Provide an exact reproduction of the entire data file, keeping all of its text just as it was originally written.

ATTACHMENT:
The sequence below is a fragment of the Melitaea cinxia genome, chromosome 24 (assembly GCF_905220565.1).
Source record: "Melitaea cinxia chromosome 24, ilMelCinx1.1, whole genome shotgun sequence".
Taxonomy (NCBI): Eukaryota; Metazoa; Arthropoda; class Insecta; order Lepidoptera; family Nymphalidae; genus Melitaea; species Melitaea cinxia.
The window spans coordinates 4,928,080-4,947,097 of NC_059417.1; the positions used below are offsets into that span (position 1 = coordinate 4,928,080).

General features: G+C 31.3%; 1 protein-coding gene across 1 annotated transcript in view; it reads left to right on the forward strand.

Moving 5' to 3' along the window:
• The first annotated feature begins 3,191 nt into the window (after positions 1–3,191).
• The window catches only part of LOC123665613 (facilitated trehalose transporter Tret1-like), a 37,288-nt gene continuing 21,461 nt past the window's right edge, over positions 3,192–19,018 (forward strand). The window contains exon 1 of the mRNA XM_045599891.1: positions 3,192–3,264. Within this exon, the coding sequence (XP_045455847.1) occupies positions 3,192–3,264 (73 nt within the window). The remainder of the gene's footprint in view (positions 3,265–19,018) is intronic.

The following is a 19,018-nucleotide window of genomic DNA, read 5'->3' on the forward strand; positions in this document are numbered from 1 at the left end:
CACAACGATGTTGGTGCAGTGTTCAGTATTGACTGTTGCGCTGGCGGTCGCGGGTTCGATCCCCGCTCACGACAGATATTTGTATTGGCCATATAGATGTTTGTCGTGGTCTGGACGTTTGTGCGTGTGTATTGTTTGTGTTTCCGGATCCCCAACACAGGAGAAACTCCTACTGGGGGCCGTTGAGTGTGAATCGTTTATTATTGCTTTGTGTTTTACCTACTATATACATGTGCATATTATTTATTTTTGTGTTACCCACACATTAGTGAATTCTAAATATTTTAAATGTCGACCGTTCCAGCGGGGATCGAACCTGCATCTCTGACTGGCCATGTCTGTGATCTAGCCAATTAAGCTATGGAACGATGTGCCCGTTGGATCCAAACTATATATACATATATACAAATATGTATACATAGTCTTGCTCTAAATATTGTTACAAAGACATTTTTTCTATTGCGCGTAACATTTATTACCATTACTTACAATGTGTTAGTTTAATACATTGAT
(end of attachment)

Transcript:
The sequence below is a fragment of the Melitaea cinxia genome, chromosome 24 (assembly GCF_905220565.1).
Source record: "Melitaea cinxia chromosome 24, ilMelCinx1.1, whole genome shotgun sequence".
Taxonomy (NCBI): Eukaryota; Metazoa; Arthropoda; class Insecta; order Lepidoptera; family Nymphalidae; genus Melitaea; species Melitaea cinxia.
The window spans coordinates 4,928,080-4,947,097 of NC_059417.1; the positions used below are offsets into that span (position 1 = coordinate 4,928,080).

General features: G+C 31.3%; 1 protein-coding gene across 1 annotated transcript in view; it reads left to right on the forward strand.

Moving 5' to 3' along the window:
• The first annotated feature begins 3,191 nt into the window (after positions 1–3,191).
• The window catches only part of LOC123665613 (facilitated trehalose transporter Tret1-like), a 37,288-nt gene continuing 21,461 nt past the window's right edge, over positions 3,192–19,018 (forward strand). The window contains exon 1 of the mRNA XM_045599891.1: positions 3,192–3,264. Within this exon, the coding sequence (XP_045455847.1) occupies positions 3,192–3,264 (73 nt within the window). The remainder of the gene's footprint in view (positions 3,265–19,018) is intronic.

The following is a 19,018-nucleotide window of genomic DNA, read 5'->3' on the forward strand; positions in this document are numbered from 1 at the left end:
CACAACGATGTTGGTGCAGTGTTCAGTATTGACTGTTGCGCTGGCGGTCGCGGGTTCGATCCCCGCTCACGACAGATATTTGTATTGGCCATATAGATGTTTGTCGTGGTCTGGACGTTTGTGCGTGTGTATTGTTTGTGTTTCCGGATCCCCAACACAGGAGAAACTCCTACTGGGGGCCGTTGAGTGTGAATCGTTTATTATTGCTTTGTGTTTTACCTACTATATACATGTGCATATTATTTATTTTTGTGTTACCCACACATTAGTGAATTCTAAATATTTTAAATGTCGACCGTTCCAGCGGGGATCGAACCTGCATCTCTGACTGGCCATGTCTGTGATCTAGCCAATTAAGCTATGGAACGATGTGCCCGTTGGATCCAAACTATATATACATATATACAAATATGTATACATAGTCTTGCTCTAAATATTGTTACAAAGACATTTTTTCTATTGCGCGTAACATTTATTACCATTACTTACAATGTGTTAGTTTAATACATTGAT